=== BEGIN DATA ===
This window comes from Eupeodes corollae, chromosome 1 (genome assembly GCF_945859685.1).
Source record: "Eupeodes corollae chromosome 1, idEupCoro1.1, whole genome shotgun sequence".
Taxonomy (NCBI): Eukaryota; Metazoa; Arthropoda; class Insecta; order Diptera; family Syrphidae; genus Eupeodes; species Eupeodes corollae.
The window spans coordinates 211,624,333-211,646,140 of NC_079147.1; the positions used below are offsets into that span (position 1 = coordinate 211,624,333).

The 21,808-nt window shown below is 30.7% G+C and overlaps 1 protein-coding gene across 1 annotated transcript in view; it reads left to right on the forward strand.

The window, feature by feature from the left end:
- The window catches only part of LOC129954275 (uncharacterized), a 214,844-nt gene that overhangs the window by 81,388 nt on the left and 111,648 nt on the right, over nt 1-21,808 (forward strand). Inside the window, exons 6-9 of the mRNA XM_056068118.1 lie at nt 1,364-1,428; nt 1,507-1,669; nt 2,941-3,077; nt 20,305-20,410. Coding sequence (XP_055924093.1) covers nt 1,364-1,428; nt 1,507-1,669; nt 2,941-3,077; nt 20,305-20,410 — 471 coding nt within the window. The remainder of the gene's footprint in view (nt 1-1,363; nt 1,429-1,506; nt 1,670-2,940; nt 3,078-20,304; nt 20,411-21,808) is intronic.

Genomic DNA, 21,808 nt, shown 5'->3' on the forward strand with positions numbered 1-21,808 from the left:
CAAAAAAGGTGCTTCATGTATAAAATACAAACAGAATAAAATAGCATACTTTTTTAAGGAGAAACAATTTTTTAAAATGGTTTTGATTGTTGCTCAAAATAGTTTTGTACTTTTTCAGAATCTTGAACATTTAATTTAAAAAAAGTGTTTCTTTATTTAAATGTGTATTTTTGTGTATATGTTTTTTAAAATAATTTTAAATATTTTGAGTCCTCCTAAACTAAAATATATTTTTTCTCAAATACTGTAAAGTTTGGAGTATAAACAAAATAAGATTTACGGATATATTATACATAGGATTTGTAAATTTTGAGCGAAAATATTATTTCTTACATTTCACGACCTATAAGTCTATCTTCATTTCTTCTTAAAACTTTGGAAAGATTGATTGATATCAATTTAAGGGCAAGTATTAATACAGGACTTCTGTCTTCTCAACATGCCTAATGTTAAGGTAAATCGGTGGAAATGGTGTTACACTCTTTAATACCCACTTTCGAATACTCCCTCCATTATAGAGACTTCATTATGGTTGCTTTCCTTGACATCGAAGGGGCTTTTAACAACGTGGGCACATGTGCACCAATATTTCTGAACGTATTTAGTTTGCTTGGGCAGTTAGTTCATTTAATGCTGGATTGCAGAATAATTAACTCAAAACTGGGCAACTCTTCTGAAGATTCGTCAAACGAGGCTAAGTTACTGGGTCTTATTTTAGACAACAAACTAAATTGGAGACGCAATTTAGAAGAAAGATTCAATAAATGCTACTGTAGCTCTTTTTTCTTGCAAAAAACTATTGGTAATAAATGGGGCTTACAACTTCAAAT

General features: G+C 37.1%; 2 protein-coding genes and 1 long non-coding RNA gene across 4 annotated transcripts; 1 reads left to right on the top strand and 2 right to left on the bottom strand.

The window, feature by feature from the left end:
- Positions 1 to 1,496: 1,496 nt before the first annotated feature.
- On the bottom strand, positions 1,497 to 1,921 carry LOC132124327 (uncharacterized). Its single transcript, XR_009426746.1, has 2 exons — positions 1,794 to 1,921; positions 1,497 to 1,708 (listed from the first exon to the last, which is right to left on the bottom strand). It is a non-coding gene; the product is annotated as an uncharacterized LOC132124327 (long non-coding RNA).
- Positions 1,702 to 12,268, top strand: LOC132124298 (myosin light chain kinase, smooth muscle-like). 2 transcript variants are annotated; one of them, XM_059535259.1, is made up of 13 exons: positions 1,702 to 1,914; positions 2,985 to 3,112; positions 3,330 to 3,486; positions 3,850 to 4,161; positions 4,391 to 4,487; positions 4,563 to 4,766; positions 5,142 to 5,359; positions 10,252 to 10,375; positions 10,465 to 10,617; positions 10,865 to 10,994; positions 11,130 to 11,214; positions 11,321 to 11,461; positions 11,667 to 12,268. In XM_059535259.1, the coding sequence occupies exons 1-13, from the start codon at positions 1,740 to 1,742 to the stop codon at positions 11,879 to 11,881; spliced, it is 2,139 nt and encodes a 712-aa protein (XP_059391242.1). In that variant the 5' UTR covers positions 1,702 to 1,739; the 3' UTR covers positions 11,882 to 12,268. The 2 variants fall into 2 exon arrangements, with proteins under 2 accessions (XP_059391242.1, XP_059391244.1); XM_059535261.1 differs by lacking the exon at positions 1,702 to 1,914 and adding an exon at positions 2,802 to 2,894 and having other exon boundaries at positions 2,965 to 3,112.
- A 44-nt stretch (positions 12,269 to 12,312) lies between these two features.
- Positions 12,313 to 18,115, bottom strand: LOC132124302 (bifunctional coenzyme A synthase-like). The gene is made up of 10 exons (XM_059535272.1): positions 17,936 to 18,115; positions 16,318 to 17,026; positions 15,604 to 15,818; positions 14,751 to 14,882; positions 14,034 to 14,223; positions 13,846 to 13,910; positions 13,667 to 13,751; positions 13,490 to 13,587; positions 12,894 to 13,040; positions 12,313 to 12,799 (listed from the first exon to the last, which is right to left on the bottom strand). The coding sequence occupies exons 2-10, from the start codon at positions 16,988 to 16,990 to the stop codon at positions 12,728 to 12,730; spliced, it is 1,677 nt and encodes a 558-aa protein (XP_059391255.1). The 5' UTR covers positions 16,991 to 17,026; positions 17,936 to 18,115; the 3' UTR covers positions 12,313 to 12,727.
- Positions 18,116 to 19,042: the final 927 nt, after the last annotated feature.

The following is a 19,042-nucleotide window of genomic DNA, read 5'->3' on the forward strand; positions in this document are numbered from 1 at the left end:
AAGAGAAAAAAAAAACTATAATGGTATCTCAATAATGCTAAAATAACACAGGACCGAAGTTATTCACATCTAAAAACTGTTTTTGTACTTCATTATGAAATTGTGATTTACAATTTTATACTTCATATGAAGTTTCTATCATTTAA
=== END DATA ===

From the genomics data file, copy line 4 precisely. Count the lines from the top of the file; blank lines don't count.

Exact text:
The window spans coordinates 211,624,333-211,646,140 of NC_079147.1; the positions used below are offsets into that span (position 1 = coordinate 211,624,333).